of Sony Music. I can't believe what he had to go through to remove that software. I don't have nearly his level of expertise, so I'd have had to wipe my system and start clean. Just another reason why I hate Sony (and AOL, and am starting to worry about Google. We KNOW MS is somewhat evil, so they don't scare me nearly as much as the others).

TIme to... (4, Informative)

heinousjay (683506) | more than 8 years ago | (#13919194)

Turn off autorun [annoyances.org] .

Re:TIme to... (1)

sqlrob (173498) | more than 8 years ago | (#13919244)

And stop running as an admin level user.

Tell me again (0)

Anonymous Coward | more than 8 years ago | (#13919199)

Just why we do business with Sony?

Bills/Laws (1)

davro (539320) | more than 8 years ago | (#13919214)

Quote from AKAImBatman "We *really* need to get a anti-spyware bill on the books."

Remember two Law's don't make a Right.

I think I speak for all of us.. (1)

Psionicist (561330) | more than 8 years ago | (#13919228)


I think I speak for all of us when I say someone should sue their fucking ass off. Talk about a double standard! Sony doesn't want the people to infringe on their content, but they themself are perfectly fine with destroying a users system. I don't live in the US, but weren't there laws passed against malware in several states? I do hope so.

Heck, Sony and RIAA treat their CD's as physical property (for example, they use the word theft and stealing instead of copyright infringement). Isn't this the equivilance, using their logic, of breaking into my house and installing cameras (or whatever the rootkit actually does).

FTA (1)

hereschenes (813329) | more than 8 years ago | (#13919230)

> I next turned to LiveKd, a tool I wrote for Inside Windows 2000 and that lets you explorer the internals of a live system

Clearly, this man has been using Windows for too long!

The Power of a Hammer... (1)

PortHaven (242123) | more than 8 years ago | (#13919231)

I swear, it's crud like this that makes me want to walk into Circuit City with a hammer and smash all the copies.

Look at the manager any say...."send them back to SONY...explain to them that installing of viral code is illegal" because it's pretty well known that "illegal" only applies to "us - the individuals" and NOT large corporations. Because they "purchased" the laws...therefore, they do not have to abide by them.

- The Saj

Has sony realized... (1)

Spy der Mann (805235) | more than 8 years ago | (#13919245)

they could face lawsuits for jeopardizing a computer's security with this rootkit?

Profit (1)

future assassin (639396) | more than 8 years ago | (#13919256)

Read Slashot
Get Van Zant's "Get Right with the Man". Cd
Install Cd
Get pwned
Call lawyer
Sue Sony
Profit!!!! for you and Van Zant

Sony DRM Installs a Rootkit (0)

Anonymous Coward | more than 8 years ago | (#13919263)

And now we know why Sony hasn't been a party to the last two iTMS. They couldn't convince Apple to add the rootkit to fairplay.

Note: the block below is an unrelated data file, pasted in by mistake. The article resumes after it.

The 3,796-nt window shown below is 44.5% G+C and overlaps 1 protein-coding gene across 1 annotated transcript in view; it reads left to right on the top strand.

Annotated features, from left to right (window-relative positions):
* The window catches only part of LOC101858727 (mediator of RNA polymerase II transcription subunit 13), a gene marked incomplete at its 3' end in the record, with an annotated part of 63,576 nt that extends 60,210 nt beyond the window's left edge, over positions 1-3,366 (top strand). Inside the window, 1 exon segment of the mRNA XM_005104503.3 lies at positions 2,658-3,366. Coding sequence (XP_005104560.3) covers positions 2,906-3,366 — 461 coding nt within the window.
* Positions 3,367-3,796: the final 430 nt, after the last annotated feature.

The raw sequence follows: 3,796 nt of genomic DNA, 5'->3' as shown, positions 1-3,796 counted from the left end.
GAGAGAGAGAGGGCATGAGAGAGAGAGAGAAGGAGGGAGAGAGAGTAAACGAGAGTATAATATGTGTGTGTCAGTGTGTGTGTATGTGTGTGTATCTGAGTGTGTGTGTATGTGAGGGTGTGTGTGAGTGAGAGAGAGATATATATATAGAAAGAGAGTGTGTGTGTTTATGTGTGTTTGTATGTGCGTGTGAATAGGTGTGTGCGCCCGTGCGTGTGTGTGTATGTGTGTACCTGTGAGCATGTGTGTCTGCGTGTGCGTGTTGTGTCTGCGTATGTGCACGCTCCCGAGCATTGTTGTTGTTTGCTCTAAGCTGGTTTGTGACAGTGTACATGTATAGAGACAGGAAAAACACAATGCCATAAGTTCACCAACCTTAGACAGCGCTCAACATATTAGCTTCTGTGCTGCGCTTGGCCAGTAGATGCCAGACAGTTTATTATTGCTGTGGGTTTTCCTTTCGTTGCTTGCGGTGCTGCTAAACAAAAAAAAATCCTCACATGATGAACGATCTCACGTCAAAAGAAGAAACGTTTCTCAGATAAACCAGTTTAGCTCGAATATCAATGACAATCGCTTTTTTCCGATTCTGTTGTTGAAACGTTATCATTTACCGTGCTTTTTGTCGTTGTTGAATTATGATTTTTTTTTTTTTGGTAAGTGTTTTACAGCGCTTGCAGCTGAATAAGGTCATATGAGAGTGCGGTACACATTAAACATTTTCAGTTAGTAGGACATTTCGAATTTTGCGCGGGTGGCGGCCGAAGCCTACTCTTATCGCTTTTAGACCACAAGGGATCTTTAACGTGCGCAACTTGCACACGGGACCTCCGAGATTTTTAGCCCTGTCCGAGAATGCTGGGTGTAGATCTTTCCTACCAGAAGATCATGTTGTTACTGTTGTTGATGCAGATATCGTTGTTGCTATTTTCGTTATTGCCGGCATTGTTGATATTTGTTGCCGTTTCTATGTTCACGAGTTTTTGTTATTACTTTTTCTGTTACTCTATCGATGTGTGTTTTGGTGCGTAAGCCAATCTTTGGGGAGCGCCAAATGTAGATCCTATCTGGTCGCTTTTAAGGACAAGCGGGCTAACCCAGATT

What if you refuse the EULA? (4, Interesting)

BeBoxer (14448) | more than 8 years ago | (#13919264)

I know you can disable auto-run and such to get around this type of crap. But what happens if you just 'disagree' or whatever on the EULA? I assume that Sony will then not install the rootkit and you can rip the CD with whatever tool you normally use? Or does Sony install the rootkit anyway, setting themselves up for criminal prosecution? Does anybody have a copy of this thing to try and answer that question?

It just seems kind of silly to have DRM which is totally dependant on the user to request it be installed. Or can refusing an EULA be considered a violation of the DMCA?

This is as good as... (3, Funny)

elgee (308600) | more than 8 years ago | (#13919271)

Getting a cockroach with my just purchased pizza.

Great corporate thinking (3, Insightful)

sikandril (924466) | more than 8 years ago | (#13919273)

This is exactly the same mentality that brought us the memory stick and the mp3 walkman who could not play mp3's, only ATRAC. Incidentally, Sony profits are down 46% this quarter. I can only add that this is another nail in the coffin of a company once known for its innovation, high standards and uncanny understanding of the consumer's mind. They better hope the Ps3 saves their collective asses

Rootkit? No evidence of that. (0, Troll)

krisamico (452786) | more than 8 years ago | (#13919276)

It is disappointing that the article does indeed call this a rootkit without providing proof. All I see is some DRM shovelware that is surreptitiously installed and hard to remove, which is bad enough without resorting to hyperbole. IMO, the article needs to prove that this software maliciously intercepts communication or opens holes to be able to use that word.

EULA's do not trump the law (4, Informative)

LM741N (258038) | more than 8 years ago | (#13919278)

You can't enter into a contract which violates the law. Thus a "contract killing" is not a valid contract.

Here is what a kid had to say... (5, Interesting)

cyclocommuter (762131) | more than 8 years ago | (#13919287)

...after he tried to rip another Sony produced CD "Healthy in Paranoid Times" by the Our Lady Peace:

Disappointing, to say the least..., October 14, 2005

A Kid's Review (Amazon.com)

I tried copying this CD, not knowing that it was protected. So, I ripped it to my hard-drive and burned it. But, when I inserted the burned copy into my computer, the screen froze for a while, and an installer icon appeared on the taskbar in the bottom right. It installed somthing - and now I cannot burn anything, with any program. I've even tried using a different, external CD burner. A disk error comes up during burning, even if I am not not burning audio CDs. This was not a fluke. I've talked to other people this has happened to. Avoid anything with "copy protection." Sony might as well burn viruses onto the CDs they distribute.

Sony, do us a favor (1)

Spy der Mann (805235) | more than 8 years ago | (#13919290)

Stick to the gaming business and let us play our fsking music.

Arigato -_-

It's immoral to buy RIAA music (4, Interesting)

Jason1729 (561790) | more than 8 years ago | (#13919309)

I used to buy a lot of CDs but stopped around the time of the napster lawsuit. I would probably still be buying 2-3 discs/month if I didn't consider it immoral to buy CDs.